It has been nearly two decades since the last update of the National Association of Unclaimed Property Administrators (NAUPA) electronic reporting standard. As the NAUPA reporting standard reaches across national borders, more than a few companies will struggle to adapt their escheatment process to this innovation. Our blog covers three steps the office of finance should take to remain compliant as reporting standards evolve with NAUPA 3. It is generally less expensive—in fines and reputation loss—to establish reporting principles proactively than to pay the price for non-compliance.
When NAUPA’s first reporting standard was established in the mid-1990s, floppy disks were still the height of data storage. After the NAUPA 3 update is finalized this year, it’s standards will reflect current technologies and information that had not been previously tracked.
As the NAUPA reporting standard has lagged in response to technological innovation, so has the management of reporting and remittance activities. Many organizations continue to rely on disconnected spreadsheets and emails to complete their escheatment. Unfortunately, this process is not only slow but wastes valuable resources while increasing the risk of non-compliance. Furthermore, included in the NAUPA 3 revamp are expanded holder and property data elements. Standardizing the collection, retention, and reporting of that data through an automated solution would increase the process’ efficiency and effectiveness by eliminating the risk of data entry error.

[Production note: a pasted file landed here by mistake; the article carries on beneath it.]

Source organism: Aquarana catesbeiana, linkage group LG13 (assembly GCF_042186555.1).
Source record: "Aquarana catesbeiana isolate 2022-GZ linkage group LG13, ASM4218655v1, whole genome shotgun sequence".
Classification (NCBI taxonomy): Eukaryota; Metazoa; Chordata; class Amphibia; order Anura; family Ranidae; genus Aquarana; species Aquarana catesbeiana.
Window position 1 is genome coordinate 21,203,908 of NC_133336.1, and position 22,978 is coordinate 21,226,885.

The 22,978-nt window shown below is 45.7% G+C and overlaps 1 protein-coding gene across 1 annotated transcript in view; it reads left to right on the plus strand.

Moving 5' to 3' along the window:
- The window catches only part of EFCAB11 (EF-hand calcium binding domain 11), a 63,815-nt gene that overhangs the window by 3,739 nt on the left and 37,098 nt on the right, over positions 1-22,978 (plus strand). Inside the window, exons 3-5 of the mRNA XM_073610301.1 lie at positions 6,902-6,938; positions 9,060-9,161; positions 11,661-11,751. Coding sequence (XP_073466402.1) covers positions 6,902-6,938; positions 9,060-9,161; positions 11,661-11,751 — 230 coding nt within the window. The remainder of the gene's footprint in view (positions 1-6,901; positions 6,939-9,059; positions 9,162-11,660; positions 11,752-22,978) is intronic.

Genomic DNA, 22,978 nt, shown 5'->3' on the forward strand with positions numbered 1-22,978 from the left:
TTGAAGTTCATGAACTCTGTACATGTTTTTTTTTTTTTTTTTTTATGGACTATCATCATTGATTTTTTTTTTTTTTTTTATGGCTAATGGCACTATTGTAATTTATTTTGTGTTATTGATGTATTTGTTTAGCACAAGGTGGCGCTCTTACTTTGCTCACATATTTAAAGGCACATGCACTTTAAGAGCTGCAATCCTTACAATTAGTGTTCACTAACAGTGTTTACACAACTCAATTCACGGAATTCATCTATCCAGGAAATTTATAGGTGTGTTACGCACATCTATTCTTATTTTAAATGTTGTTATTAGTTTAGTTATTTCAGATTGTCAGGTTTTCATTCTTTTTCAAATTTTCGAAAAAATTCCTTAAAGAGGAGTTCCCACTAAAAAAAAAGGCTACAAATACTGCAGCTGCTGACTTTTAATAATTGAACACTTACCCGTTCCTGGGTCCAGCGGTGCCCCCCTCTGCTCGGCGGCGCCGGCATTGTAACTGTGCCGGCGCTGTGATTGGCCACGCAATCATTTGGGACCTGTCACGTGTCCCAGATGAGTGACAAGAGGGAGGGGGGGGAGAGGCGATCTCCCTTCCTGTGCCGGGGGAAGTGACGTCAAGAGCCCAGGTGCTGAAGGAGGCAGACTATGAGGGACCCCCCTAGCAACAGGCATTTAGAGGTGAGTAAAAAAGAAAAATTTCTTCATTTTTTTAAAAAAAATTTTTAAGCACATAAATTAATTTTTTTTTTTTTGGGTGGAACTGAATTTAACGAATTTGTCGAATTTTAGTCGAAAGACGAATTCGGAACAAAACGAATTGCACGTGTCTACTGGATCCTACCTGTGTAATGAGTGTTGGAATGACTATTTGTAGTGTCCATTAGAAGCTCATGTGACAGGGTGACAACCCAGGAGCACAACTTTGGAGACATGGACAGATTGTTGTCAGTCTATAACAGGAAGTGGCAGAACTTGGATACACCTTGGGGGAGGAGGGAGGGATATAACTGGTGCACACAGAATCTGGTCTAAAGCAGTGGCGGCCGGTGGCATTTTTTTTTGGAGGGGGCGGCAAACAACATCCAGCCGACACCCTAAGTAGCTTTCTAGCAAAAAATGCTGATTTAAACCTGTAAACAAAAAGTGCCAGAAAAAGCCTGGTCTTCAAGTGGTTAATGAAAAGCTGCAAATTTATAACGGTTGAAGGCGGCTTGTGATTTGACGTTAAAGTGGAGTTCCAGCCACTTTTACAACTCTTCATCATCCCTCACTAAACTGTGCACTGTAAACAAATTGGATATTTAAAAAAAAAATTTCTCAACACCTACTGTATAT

Not only has technology usage progressed since NAUPA II was implemented, but legal compliance standards concerning confidential client data have also evolved, namely with the landmark healthcare law HIPAA. Though HIPAA was first mandated in 1996 laws are also open to updates, and the HIPAA Security Rule did not go into effect until after the last NAUPA update was finalized1. Now, when Protected Health Information (PHI) is involved, reporting organizations will need to factor HIPAA compliance into their escheatment process.
Implementing an automated escheatment solution enables organizations to easily prove their compliance with PHI and PII through the visibility and standardization of clear audit trails. NAUPA 3 will have built-in indicators to alert reporting organizations to the presence of protected client data, and your remittance process should be similarly standardized.
Not only has technology become more digital in the 16 years since the last NAUPA update, so have the types of property to be remitted. Recently, blockchain products such as Bitcoin and other cryptocurrencies have become increasingly popular2. Managing such complex property data with manual methods is inefficient and leaves the process open to security breaches. As mentioned earlier, reporting data elements have not only become more complex but more numerous—can your manual methods keep up?
As an automated solution to evolving reporting requirements, Unclaimed Property Compliance System (UPCS®) by Trintech is being proactively updated in accordance with NAUPA 3. The escheatment process is changing to meet modern technology usage, so the office of finance’s technology should be on the same level. By taking these steps, you can achieve increased visibility and efficiency throughout your process to ensure you meet your compliance obligations.
To learn more about automating your unclaimed property reporting to be NAUPA 3 compliant, check out our solution.
Written by: Chelsea Downey
 HHS. (n.d.). The security rule. Retrieved February 8, 2019, HHS.gov.
 Beyer, E. (September 12, 2018). Bitcoin tax laws virtually nonexistent in states. Retrieved February 8, 2019, BNA.